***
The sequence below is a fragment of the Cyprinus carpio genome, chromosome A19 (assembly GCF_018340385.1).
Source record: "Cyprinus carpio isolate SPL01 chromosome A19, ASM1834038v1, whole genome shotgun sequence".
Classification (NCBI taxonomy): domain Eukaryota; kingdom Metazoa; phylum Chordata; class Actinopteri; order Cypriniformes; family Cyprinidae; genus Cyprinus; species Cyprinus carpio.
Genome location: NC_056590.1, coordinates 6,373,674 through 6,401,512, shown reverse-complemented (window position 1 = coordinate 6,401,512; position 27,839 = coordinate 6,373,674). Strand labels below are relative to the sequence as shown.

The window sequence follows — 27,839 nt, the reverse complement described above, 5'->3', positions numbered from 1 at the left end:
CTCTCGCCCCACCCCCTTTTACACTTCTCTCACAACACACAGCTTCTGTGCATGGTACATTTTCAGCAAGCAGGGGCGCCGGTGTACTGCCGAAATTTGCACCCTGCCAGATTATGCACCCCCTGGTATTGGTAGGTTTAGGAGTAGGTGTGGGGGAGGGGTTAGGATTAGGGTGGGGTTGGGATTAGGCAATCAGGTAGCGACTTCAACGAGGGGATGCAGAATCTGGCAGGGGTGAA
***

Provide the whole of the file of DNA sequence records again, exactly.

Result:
The sequence below is a fragment of the Cyprinus carpio genome, chromosome A19 (assembly GCF_018340385.1).
Source record: "Cyprinus carpio isolate SPL01 chromosome A19, ASM1834038v1, whole genome shotgun sequence".
Classification (NCBI taxonomy): domain Eukaryota; kingdom Metazoa; phylum Chordata; class Actinopteri; order Cypriniformes; family Cyprinidae; genus Cyprinus; species Cyprinus carpio.
Genome location: NC_056590.1, coordinates 6,373,674 through 6,401,512, shown reverse-complemented (window position 1 = coordinate 6,401,512; position 27,839 = coordinate 6,373,674). Strand labels below are relative to the sequence as shown.

The window sequence follows — 27,839 nt, the reverse complement described above, 5'->3', positions numbered from 1 at the left end:
CTCTCGCCCCACCCCCTTTTACACTTCTCTCACAACACACAGCTTCTGTGCATGGTACATTTTCAGCAAGCAGGGGCGCCGGTGTACTGCCGAAATTTGCACCCTGCCAGATTATGCACCCCCTGGTATTGGTAGGTTTAGGAGTAGGTGTGGGGGAGGGGTTAGGATTAGGGTGGGGTTGGGATTAGGCAATCAGGTAGCGACTTCAACGAGGGGATGCAGAATCTGGCAGGGGTGAA